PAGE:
Despite that the very first Donkey Kong is a classic, its sequel was the one that I was eager to give a shot. Admittedly, I am quite familiar with this entry, except for its original form. The only ways I could experience it as a kid were through the Game & Watch edition, a strange personal computer my father owned, and the NES port. Luckily, Hamster rereleased the arcade adaption for the Switch similar to its predecessor. Putting my nostalgia aside, I am looking forward to seeing how much Junior could improve upon his father’s legacy.
As a neat twist on the last instalment, Mario takes on the role of the villain this time around by having captured the giant gorilla Donkey Kong, with his son Junior setting out to rescue him. The plot is yet again just there to get the adventure started, which I am all for. Playing as the little ape, you can jump and climb vines, with falling from great heights or touching anything harmful causing an instant death. This might not seem like a huge upgrade from the previous title initially, but then you notice how clinging onto one or two ropes alters your speed tremendously.
Holding onto one line makes you go down faster and grabbing onto two at the same time makes you ascend quickly. This is an important trick to master for dodging enemies, and alongside your jumps being stiff and you having the ability to make the fruits fall on opponents by touching them, the tiny hero becomes engaging to control! Further supporting these details are the tremendous levels, since every single one of them is designed to take good advantage of his moves.
Three of the four stages will have you clambering through varied layouts in order to reach Donkey Kong, all forcing you to evade swift beasts and leap carefully towards different platforms. In fact, there is a good number of animal types to be aware of, such as crocodiles descending on ropes, birds flying towards you, and electrical sparks in the third area that go alongside the floors. All are dangerous threats with patterns that will test your reactions. The final room is the biggest challenge of them all, where you have to push all of the keys present upward to release DK from his cage, which is no easy task due to the foes to avoid.
Similar to its predecessor, there is an interesting setup in Donkey Kong Junior that starts you out with only level one and four, with each run adding one more to the mix. With this and solely having three lives by each credit that will restart the game and your score the moment they are used up, this is another arcade title that thrives on its entertainment and does not steal quarters unfairly. The four stages are distinct, the upgraded mechanics are enjoyable, the fiends are diverse, and the challenge is high. It certainly can be repetitive with no more locations to visit and I do wish there were more moving platforms than only one in the entire playthrough, but this is still an enthralling experience.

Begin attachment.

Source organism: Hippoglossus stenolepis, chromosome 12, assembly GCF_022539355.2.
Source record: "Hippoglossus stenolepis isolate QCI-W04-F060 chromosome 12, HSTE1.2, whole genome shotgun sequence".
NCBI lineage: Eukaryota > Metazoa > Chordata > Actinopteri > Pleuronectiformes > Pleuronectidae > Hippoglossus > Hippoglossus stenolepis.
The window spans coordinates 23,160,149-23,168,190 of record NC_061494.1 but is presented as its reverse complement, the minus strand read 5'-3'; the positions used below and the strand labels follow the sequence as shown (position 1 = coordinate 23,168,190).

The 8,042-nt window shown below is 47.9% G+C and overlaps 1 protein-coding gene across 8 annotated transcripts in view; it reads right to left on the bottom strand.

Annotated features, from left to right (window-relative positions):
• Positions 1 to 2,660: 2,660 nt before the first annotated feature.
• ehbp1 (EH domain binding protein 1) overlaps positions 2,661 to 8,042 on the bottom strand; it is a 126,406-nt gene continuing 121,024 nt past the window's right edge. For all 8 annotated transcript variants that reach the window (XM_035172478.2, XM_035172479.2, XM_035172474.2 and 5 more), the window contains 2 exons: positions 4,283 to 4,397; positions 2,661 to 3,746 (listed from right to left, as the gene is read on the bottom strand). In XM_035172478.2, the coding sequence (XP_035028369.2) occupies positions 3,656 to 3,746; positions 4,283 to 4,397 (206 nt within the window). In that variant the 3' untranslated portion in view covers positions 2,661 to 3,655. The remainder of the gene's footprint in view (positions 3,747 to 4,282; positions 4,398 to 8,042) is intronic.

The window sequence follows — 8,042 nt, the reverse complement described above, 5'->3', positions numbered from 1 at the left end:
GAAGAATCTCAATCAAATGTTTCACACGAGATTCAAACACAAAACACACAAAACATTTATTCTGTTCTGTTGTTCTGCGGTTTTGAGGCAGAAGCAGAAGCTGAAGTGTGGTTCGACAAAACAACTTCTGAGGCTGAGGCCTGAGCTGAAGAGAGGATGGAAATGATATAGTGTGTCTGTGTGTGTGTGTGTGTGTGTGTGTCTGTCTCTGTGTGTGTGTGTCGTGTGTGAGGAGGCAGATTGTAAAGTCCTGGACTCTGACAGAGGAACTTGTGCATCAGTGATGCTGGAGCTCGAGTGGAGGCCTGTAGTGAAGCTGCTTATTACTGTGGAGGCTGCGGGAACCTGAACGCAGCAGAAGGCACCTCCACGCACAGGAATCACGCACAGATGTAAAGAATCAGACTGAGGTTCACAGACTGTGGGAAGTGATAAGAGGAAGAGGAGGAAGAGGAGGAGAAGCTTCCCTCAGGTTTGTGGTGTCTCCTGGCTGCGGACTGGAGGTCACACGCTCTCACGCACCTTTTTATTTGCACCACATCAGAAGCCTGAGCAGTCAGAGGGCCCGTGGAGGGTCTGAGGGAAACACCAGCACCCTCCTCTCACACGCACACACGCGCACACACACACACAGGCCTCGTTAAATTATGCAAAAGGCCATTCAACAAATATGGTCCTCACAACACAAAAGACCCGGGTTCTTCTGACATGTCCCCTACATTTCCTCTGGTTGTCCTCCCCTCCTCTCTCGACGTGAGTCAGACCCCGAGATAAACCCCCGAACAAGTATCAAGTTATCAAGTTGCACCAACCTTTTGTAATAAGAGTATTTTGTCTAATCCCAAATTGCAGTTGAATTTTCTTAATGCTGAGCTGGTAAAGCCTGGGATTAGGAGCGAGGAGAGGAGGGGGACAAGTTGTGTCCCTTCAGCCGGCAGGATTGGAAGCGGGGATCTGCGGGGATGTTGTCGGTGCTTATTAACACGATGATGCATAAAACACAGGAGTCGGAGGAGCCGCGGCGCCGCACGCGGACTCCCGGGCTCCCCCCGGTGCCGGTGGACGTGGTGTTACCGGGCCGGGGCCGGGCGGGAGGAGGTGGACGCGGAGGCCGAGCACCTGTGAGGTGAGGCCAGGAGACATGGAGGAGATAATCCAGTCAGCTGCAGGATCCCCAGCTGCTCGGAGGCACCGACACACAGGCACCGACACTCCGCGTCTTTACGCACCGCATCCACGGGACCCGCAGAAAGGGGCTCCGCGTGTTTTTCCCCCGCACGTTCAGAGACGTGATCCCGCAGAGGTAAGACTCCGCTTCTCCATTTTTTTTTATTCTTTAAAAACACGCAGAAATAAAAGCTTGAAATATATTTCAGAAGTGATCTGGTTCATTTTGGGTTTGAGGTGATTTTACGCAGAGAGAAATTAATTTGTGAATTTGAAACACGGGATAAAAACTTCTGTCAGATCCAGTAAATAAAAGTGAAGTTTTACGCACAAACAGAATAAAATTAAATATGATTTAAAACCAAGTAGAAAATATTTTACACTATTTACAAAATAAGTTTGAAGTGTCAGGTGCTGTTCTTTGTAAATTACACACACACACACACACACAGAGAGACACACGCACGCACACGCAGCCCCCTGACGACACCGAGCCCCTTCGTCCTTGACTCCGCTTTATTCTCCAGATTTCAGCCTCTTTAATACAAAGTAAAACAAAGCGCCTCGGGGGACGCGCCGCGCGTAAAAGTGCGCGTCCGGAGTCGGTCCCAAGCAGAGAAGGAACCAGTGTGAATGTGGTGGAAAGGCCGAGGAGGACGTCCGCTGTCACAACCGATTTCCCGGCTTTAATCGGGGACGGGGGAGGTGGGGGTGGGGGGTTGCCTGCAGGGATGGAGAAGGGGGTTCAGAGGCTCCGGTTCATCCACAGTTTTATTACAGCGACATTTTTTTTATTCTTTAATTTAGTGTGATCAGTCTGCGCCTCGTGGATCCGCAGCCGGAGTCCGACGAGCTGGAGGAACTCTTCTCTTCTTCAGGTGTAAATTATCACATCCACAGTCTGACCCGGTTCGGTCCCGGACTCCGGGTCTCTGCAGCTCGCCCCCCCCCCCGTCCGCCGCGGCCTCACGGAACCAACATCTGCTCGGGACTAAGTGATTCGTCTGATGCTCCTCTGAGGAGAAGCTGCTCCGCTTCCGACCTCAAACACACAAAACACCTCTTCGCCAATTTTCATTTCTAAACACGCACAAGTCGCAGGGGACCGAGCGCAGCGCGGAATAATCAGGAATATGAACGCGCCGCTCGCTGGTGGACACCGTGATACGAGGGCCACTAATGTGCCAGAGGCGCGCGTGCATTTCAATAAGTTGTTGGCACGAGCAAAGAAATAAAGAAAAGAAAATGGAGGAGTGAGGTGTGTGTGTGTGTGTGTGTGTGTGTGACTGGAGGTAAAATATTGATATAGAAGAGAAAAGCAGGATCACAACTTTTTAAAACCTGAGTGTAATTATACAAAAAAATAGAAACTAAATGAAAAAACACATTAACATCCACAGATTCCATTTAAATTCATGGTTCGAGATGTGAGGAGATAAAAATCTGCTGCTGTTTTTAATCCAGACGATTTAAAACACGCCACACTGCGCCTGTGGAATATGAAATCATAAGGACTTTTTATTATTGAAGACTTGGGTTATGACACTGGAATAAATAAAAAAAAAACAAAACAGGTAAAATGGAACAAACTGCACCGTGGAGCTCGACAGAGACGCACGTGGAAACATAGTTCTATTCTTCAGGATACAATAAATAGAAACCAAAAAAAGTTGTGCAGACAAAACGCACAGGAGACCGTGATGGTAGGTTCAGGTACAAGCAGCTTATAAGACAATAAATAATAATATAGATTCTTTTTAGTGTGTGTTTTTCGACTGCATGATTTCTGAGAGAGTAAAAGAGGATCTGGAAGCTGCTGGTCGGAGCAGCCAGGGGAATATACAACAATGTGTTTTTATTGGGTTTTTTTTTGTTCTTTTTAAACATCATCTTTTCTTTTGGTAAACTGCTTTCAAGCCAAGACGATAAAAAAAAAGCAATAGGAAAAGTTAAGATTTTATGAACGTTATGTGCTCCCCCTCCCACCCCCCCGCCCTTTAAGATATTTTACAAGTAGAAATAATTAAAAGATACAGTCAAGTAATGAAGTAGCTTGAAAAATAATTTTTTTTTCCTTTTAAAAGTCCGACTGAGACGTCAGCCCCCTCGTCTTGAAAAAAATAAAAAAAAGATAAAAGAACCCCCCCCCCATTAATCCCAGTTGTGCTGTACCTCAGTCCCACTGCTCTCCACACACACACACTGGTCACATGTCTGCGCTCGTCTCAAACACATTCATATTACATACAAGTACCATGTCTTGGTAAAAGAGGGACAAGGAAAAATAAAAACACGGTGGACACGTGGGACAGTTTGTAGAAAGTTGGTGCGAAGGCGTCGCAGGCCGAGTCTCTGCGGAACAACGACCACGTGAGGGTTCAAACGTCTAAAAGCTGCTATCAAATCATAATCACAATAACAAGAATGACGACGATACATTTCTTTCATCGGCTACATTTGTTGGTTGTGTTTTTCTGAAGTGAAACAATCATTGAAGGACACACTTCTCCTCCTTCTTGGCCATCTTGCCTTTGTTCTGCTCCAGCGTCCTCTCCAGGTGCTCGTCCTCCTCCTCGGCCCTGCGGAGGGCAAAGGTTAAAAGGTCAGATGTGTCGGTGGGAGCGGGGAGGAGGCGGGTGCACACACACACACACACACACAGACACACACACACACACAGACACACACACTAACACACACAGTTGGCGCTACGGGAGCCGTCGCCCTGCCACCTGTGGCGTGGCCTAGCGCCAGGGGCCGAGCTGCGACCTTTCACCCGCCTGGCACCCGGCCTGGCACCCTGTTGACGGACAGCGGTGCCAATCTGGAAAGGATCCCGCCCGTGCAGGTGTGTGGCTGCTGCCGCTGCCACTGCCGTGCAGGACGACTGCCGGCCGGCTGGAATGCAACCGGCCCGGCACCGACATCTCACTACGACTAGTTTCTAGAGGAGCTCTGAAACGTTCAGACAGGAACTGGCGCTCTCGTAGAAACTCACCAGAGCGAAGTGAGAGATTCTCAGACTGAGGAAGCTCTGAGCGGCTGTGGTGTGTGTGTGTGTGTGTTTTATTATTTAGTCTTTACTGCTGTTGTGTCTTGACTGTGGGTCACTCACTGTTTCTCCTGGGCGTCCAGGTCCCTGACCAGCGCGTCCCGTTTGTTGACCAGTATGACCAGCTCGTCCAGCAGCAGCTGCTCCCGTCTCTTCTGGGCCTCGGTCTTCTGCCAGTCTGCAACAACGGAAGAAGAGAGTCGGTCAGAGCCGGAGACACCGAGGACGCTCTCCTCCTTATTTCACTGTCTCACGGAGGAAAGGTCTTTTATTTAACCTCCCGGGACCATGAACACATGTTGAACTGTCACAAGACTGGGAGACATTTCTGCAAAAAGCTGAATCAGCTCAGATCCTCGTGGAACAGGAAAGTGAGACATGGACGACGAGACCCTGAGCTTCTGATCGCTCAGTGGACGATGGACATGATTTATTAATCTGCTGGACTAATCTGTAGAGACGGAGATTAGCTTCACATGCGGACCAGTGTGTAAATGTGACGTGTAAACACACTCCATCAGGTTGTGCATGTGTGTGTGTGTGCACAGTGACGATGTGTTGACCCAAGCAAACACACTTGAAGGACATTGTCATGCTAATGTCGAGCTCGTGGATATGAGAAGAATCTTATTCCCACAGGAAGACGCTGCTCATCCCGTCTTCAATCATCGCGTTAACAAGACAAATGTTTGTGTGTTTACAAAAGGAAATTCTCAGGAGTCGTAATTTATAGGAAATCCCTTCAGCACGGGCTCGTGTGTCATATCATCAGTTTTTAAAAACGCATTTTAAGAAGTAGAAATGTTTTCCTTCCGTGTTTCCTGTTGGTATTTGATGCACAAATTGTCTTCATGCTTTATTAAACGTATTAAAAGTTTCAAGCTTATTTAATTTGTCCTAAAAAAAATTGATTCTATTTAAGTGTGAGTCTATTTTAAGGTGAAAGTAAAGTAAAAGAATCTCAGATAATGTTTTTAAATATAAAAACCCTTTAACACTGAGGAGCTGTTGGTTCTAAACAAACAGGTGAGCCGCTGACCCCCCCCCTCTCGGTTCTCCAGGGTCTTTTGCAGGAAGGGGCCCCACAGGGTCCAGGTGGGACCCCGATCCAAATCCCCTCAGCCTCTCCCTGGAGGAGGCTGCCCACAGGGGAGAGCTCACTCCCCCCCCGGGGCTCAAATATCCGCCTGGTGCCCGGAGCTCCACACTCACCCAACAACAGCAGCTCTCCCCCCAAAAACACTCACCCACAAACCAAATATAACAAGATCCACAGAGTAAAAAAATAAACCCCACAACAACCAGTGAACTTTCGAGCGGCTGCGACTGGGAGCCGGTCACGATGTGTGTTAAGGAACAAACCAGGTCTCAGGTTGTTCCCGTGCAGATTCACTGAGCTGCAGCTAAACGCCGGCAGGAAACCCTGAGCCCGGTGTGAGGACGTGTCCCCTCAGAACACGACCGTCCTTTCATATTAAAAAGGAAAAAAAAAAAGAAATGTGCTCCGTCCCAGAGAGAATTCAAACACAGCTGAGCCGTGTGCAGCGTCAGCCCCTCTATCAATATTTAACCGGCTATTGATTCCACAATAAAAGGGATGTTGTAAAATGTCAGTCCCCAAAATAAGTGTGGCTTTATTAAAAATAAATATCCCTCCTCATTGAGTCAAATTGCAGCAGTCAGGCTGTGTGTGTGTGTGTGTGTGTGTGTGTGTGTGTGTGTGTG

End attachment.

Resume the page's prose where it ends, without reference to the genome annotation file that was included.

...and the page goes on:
Gameplay Score: 8/10
Yes, the black backgrounds return and are not exactly pleasant to look at, but everything in the foreground is. Two areas provide nice jungle aesthetics, one has a surreal electronic vibe to it, and the finale is a neat callback by being set in a construction site where Donkey Kong is chained to multiple locks. It all adds to make the variety solid, and the strong colours of the enemies and environment make it all delightful to witness in motion. Another thing boosting this project’s charm, is Junior’s different facial expressions depending on if he is climbing or getting hurt.
I also adore the sound effects of the actions occurring, such as the birds diving, the hero climbing vines, and the electrical buzz that is hypnotising. These are also enhanced in two of the four places because of the lack of music, but this is a strange contrast to when the melodies are actually being played. All are truthfully memorable listeners, whether it is the cute triumphant tune of reaching Mario, the rhythmic and tense climax theme or the catchy beat of the intro stage. It should be stated though that both takes on this setup are simply different styles that work on their own. However, it makes me wonder if an option for having the soundtrack on or off overall would better strengthen the mood due to a more consistent structure.
Presentation Score: 6/10
Due to improving upon the last instalment tremendously, I find it quite odd that this one is not called Donkey Kong 2. This sequel has more to its charm, platforming capabilities, and level design, making me enjoy it far more than the first entry. It does cause me to wonder what would have happened if this got a reimagining version similar to what happened with Donkey Kong on the Game Boy, but regardless: this original arcade title is still a blast to play and easy for me to revisit.